Filed in Cloud Industry Insights by Rackspace Blogger | March 18, 2013 3:30 pm
Is cloud computing another arcane term from the technology industry? You bet. But it’s also the most revolutionary set of capabilities the industry has offered in a generation. Much like the Internet and eCommerce technologies that transformed the relationship between businesses and customers, cloud computing is poised to have a similar impact. In this case, though, that impact is on the relationship between businesses and their information technology (IT) departments.
What’s been painfully clear for years is that IT has struggled mightily to manage the vast proliferation of technologies that paralleled the rise of the Internet. In hindsight, operating a few mainframes was a relatively simple task. Managing multiple data centers, thousands of servers, complicated networks, massive data storage systems and complex applications and integrations, while keeping it all secure, has proven exponentially more challenging. Under the weight of this burden, IT has developed an unfortunate but often deserved reputation for being unable to keep pace with the business customers it supports. Add the high costs associated with acquiring and operating these technologies, and it’s no wonder that many business leaders feel disdain for IT.
The technology industry is working feverishly to solve this problem – a problem it had no small part in creating. Its solution? The Cloud. Or Cloud Computing. Or Software as a Service (SaaS). Or any other number of terms or acronyms that generally mean the massive workloads associated with managing data centers, servers, networks and other complicated technology systems are still necessary, but no longer solely IT’s burden. IT now has options. It can hand this work over to companies that specialize in these functions and can manage it better that IT could ever hope to; and, in many cases, these companies can do so for a fraction of the cost. This is where the relationship between a business and its IT department begins to change for the better.
The most informed IT leaders understand that delivering value worthy of significant technology investments requires an extraordinary level of collaboration between IT and business employees. IT employees must be freed to become de facto members of the business teams they serve, to learn about about their tools and processes and to offer expertise on how technology can be applied to drive a better experience. By leveraging the cloud, the possibility of such a collaborative model becomes much more real. The enormous time, talent and financial resources focused on acquiring and managing complex technology infrastructures can be refocused on the business and business-facing technologies, and ensuring the functionality these technologies deliver isn’t merely acceptable, but exceptional.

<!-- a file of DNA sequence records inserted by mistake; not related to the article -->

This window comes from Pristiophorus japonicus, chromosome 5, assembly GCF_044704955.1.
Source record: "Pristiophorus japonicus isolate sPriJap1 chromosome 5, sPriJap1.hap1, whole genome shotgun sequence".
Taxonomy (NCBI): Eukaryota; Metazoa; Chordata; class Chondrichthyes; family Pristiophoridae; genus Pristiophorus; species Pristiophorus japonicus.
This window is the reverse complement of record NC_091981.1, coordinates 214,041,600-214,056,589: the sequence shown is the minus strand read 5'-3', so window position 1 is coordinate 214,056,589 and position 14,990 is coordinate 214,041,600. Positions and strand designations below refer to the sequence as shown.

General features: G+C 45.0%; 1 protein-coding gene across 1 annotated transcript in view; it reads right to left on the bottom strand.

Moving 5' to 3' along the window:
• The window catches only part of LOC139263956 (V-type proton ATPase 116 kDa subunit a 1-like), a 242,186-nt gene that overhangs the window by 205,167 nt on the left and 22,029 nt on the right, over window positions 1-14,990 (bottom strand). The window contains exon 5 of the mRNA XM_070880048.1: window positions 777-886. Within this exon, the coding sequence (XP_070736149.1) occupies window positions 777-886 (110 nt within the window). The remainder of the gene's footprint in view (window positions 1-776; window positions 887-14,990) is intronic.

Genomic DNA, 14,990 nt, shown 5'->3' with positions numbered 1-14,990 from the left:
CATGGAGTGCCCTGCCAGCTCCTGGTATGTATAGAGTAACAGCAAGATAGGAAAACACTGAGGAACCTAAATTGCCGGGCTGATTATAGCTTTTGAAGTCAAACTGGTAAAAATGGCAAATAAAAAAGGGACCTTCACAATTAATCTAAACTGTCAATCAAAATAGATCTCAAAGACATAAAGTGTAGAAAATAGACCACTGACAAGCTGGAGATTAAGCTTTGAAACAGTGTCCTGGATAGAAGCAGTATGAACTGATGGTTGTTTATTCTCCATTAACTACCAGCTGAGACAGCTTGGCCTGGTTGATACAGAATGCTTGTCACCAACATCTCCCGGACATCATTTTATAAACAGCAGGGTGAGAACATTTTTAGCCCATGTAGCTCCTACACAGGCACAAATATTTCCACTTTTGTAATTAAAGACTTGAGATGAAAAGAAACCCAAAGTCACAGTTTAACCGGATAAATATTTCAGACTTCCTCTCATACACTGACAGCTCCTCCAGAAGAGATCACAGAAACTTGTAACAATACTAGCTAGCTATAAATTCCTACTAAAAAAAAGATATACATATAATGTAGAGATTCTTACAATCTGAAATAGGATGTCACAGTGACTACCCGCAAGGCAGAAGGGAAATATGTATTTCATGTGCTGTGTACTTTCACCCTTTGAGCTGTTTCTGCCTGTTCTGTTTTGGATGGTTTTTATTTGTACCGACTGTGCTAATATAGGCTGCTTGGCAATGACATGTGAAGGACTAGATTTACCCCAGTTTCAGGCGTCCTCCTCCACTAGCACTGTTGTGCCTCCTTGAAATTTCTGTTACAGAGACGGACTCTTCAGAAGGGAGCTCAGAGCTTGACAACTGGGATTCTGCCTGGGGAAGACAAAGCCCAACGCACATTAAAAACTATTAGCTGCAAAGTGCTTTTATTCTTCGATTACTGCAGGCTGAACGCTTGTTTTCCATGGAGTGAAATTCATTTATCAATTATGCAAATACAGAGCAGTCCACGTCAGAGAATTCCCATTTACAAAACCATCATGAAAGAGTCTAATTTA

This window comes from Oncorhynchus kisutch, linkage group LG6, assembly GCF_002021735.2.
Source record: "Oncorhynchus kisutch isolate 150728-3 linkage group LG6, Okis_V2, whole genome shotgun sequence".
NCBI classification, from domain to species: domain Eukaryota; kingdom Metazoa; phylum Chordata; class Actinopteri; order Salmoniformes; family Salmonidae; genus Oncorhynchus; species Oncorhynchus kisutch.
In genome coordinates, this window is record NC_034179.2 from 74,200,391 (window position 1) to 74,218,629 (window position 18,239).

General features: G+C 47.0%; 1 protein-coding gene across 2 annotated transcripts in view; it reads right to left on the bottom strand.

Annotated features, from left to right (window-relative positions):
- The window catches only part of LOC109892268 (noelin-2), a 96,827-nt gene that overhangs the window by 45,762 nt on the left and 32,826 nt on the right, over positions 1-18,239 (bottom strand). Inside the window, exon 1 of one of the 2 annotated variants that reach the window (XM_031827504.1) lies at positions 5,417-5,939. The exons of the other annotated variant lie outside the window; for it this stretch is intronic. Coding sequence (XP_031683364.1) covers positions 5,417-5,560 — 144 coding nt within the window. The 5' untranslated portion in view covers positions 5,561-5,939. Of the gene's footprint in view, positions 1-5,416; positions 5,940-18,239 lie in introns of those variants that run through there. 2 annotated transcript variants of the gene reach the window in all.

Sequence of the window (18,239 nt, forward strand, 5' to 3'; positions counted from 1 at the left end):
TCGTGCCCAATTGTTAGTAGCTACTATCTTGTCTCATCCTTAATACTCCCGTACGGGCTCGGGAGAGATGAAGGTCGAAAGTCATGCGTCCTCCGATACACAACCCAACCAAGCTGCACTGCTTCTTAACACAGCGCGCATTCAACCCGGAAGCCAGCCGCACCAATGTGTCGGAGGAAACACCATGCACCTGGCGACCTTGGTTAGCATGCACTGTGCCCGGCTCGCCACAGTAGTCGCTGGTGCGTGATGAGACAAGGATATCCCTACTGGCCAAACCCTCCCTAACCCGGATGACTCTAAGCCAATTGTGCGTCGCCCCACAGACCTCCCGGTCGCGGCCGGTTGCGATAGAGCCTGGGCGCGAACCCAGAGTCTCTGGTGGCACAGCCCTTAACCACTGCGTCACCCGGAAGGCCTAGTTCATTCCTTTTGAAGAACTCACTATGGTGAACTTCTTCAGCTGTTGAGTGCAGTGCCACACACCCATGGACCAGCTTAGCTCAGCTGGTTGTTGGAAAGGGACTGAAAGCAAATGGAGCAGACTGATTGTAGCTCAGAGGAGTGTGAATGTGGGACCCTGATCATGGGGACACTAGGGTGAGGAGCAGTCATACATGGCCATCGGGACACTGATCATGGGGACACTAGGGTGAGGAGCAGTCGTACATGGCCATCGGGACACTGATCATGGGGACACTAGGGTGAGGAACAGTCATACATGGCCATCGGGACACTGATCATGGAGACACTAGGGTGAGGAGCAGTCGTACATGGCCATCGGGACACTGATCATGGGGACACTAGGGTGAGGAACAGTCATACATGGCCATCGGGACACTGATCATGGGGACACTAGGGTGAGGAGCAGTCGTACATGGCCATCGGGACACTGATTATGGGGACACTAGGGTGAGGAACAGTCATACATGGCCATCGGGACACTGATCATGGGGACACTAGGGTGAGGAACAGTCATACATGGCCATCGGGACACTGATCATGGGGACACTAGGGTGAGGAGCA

Gartner estimates that cloud-related spend will exceed $200 billion by 2016, an indication that cloud service offerings are resonating with customers. A startup now has the ability to avoid the cost and complexity associated with building its own IT infrastructure, and instead can focus on the aspects of its business that differentiate it from the competition. An established company can now use cloud computing to overcome chronic IT speed and scalability issues, allowing it to innovate at the pace of a startup. And any business can leverage the power of the cloud to interact with massive customer bases in ways that have previously proven too costly or even impossible. Together, the cloud allows businesses and IT to retool how they leverage technology, and in turn retool their relationships to deliver better business outcomes.
For many companies, however, the journey has just begun. With current cloud spend a small fraction of Gartner’s estimated $3.6 trillion in annual global IT outlays, the vast majority of IT dollars are still funneled into legacy models. Even cloud-based email, ubiquitous in the consumer space, is still often looked upon with suspicion by the business sector.
What does this mean? It means inertia and even fear exists within IT departments. It means that business and IT leaders still have legitimate questions about security and other aspects of the cloud. And it means that the businesses that work through these challenges first, stand to gain the competitive advantages that only a business-focused, strategic IT department can deliver.
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